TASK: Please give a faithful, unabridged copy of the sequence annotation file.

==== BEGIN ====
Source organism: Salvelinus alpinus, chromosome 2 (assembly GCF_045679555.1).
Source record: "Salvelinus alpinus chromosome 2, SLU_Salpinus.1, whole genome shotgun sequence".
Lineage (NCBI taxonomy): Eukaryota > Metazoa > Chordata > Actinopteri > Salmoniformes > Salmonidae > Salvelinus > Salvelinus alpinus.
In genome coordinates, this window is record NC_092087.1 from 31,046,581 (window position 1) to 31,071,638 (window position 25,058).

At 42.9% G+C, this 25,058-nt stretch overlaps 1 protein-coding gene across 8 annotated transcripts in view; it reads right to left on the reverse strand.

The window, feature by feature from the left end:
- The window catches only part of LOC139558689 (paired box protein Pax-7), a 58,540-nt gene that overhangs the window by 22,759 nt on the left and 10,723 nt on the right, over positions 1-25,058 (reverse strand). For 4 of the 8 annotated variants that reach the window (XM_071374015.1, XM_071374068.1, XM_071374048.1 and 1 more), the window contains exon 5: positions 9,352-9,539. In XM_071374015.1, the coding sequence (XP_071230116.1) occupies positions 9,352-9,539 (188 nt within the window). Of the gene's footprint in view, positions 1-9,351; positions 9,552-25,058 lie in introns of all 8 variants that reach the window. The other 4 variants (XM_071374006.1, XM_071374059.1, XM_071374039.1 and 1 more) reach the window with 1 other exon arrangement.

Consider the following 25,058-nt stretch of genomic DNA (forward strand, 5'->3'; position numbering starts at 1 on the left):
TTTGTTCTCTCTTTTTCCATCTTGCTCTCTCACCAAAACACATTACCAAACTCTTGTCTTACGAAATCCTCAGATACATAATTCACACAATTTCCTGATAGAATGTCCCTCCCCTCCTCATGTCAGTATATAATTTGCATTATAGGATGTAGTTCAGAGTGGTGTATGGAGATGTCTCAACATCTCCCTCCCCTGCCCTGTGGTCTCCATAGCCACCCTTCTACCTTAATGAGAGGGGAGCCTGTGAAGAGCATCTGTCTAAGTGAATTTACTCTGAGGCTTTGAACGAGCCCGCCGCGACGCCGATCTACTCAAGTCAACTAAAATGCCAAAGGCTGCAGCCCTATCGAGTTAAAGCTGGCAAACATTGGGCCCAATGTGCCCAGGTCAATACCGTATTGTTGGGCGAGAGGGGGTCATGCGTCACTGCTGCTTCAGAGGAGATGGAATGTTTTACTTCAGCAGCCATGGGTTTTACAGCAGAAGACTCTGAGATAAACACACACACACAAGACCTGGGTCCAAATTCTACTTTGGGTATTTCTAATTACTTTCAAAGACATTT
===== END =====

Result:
Source organism: Salvelinus alpinus, chromosome 2 (assembly GCF_045679555.1).
Source record: "Salvelinus alpinus chromosome 2, SLU_Salpinus.1, whole genome shotgun sequence".
Lineage (NCBI taxonomy): Eukaryota > Metazoa > Chordata > Actinopteri > Salmoniformes > Salmonidae > Salvelinus > Salvelinus alpinus.
In genome coordinates, this window is record NC_092087.1 from 31,046,581 (window position 1) to 31,071,638 (window position 25,058).

At 42.9% G+C, this 25,058-nt stretch overlaps 1 protein-coding gene across 8 annotated transcripts in view; it reads right to left on the reverse strand.

The window, feature by feature from the left end:
- The window catches only part of LOC139558689 (paired box protein Pax-7), a 58,540-nt gene that overhangs the window by 22,759 nt on the left and 10,723 nt on the right, over positions 1-25,058 (reverse strand). For 4 of the 8 annotated variants that reach the window (XM_071374015.1, XM_071374068.1, XM_071374048.1 and 1 more), the window contains exon 5: positions 9,352-9,539. In XM_071374015.1, the coding sequence (XP_071230116.1) occupies positions 9,352-9,539 (188 nt within the window). Of the gene's footprint in view, positions 1-9,351; positions 9,552-25,058 lie in introns of all 8 variants that reach the window. The other 4 variants (XM_071374006.1, XM_071374059.1, XM_071374039.1 and 1 more) reach the window with 1 other exon arrangement.

Consider the following 25,058-nt stretch of genomic DNA (forward strand, 5'->3'; position numbering starts at 1 on the left):
TTTGTTCTCTCTTTTTCCATCTTGCTCTCTCACCAAAACACATTACCAAACTCTTGTCTTACGAAATCCTCAGATACATAATTCACACAATTTCCTGATAGAATGTCCCTCCCCTCCTCATGTCAGTATATAATTTGCATTATAGGATGTAGTTCAGAGTGGTGTATGGAGATGTCTCAACATCTCCCTCCCCTGCCCTGTGGTCTCCATAGCCACCCTTCTACCTTAATGAGAGGGGAGCCTGTGAAGAGCATCTGTCTAAGTGAATTTACTCTGAGGCTTTGAACGAGCCCGCCGCGACGCCGATCTACTCAAGTCAACTAAAATGCCAAAGGCTGCAGCCCTATCGAGTTAAAGCTGGCAAACATTGGGCCCAATGTGCCCAGGTCAATACCGTATTGTTGGGCGAGAGGGGGTCATGCGTCACTGCTGCTTCAGAGGAGATGGAATGTTTTACTTCAGCAGCCATGGGTTTTACAGCAGAAGACTCTGAGATAAACACACACACACAAGACCTGGGTCCAAATTCTACTTTGGGTATTTCTAATTACTTTCAAAGACATTT